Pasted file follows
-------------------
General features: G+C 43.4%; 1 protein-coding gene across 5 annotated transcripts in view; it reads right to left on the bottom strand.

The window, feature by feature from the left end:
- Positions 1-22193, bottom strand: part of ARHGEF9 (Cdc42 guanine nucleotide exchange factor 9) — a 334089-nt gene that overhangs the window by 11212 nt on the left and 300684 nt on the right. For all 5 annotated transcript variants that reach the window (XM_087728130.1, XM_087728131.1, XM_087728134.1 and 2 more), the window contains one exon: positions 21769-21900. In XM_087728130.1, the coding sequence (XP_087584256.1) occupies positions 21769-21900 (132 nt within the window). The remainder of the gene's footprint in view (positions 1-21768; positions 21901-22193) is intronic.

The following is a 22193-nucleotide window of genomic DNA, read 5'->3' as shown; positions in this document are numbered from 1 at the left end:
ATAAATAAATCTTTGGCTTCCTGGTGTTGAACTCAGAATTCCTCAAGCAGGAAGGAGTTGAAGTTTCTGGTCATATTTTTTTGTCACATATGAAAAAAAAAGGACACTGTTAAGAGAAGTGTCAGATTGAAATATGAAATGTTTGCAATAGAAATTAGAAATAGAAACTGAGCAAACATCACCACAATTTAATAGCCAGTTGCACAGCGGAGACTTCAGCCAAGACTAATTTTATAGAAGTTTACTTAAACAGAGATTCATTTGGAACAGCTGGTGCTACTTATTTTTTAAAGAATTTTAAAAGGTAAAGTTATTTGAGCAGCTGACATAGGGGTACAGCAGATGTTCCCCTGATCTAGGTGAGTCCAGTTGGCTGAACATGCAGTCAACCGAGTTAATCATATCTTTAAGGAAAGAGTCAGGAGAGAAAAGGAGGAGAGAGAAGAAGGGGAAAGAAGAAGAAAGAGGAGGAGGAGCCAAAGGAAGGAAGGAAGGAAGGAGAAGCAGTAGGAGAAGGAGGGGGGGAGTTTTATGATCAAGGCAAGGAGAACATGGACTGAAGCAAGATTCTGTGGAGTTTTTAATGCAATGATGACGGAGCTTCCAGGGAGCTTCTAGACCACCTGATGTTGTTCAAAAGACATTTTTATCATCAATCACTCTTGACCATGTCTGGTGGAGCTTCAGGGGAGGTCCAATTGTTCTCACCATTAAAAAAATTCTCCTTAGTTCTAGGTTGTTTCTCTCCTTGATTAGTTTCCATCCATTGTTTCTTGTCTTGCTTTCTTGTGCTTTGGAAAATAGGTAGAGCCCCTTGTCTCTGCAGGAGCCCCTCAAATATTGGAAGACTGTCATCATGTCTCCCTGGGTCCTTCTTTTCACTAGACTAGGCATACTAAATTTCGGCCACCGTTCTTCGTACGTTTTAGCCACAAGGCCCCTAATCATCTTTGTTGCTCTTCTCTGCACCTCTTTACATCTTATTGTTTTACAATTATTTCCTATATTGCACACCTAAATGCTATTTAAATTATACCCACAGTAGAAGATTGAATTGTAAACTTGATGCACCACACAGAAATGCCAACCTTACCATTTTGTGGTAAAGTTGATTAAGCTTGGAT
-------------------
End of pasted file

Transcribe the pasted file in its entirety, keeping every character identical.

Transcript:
General features: G+C 43.4%; 1 protein-coding gene across 5 annotated transcripts in view; it reads right to left on the bottom strand.

The window, feature by feature from the left end:
- Positions 1-22193, bottom strand: part of ARHGEF9 (Cdc42 guanine nucleotide exchange factor 9) — a 334089-nt gene that overhangs the window by 11212 nt on the left and 300684 nt on the right. For all 5 annotated transcript variants that reach the window (XM_087728130.1, XM_087728131.1, XM_087728134.1 and 2 more), the window contains one exon: positions 21769-21900. In XM_087728130.1, the coding sequence (XP_087584256.1) occupies positions 21769-21900 (132 nt within the window). The remainder of the gene's footprint in view (positions 1-21768; positions 21901-22193) is intronic.

The following is a 22193-nucleotide window of genomic DNA, read 5'->3' as shown; positions in this document are numbered from 1 at the left end:
ATAAATAAATCTTTGGCTTCCTGGTGTTGAACTCAGAATTCCTCAAGCAGGAAGGAGTTGAAGTTTCTGGTCATATTTTTTTGTCACATATGAAAAAAAAAGGACACTGTTAAGAGAAGTGTCAGATTGAAATATGAAATGTTTGCAATAGAAATTAGAAATAGAAACTGAGCAAACATCACCACAATTTAATAGCCAGTTGCACAGCGGAGACTTCAGCCAAGACTAATTTTATAGAAGTTTACTTAAACAGAGATTCATTTGGAACAGCTGGTGCTACTTATTTTTTAAAGAATTTTAAAAGGTAAAGTTATTTGAGCAGCTGACATAGGGGTACAGCAGATGTTCCCCTGATCTAGGTGAGTCCAGTTGGCTGAACATGCAGTCAACCGAGTTAATCATATCTTTAAGGAAAGAGTCAGGAGAGAAAAGGAGGAGAGAGAAGAAGGGGAAAGAAGAAGAAAGAGGAGGAGGAGCCAAAGGAAGGAAGGAAGGAAGGAGAAGCAGTAGGAGAAGGAGGGGGGGAGTTTTATGATCAAGGCAAGGAGAACATGGACTGAAGCAAGATTCTGTGGAGTTTTTAATGCAATGATGACGGAGCTTCCAGGGAGCTTCTAGACCACCTGATGTTGTTCAAAAGACATTTTTATCATCAATCACTCTTGACCATGTCTGGTGGAGCTTCAGGGGAGGTCCAATTGTTCTCACCATTAAAAAAATTCTCCTTAGTTCTAGGTTGTTTCTCTCCTTGATTAGTTTCCATCCATTGTTTCTTGTCTTGCTTTCTTGTGCTTTGGAAAATAGGTAGAGCCCCTTGTCTCTGCAGGAGCCCCTCAAATATTGGAAGACTGTCATCATGTCTCCCTGGGTCCTTCTTTTCACTAGACTAGGCATACTAAATTTCGGCCACCGTTCTTCGTACGTTTTAGCCACAAGGCCCCTAATCATCTTTGTTGCTCTTCTCTGCACCTCTTTACATCTTATTGTTTTACAATTATTTCCTATATTGCACACCTAAATGCTATTTAAATTATACCCACAGTAGAAGATTGAATTGTAAACTTGATGCACCACACAGAAATGCCAACCTTACCATTTTGTGGTAAAGTTGATTAAGCTTGGAT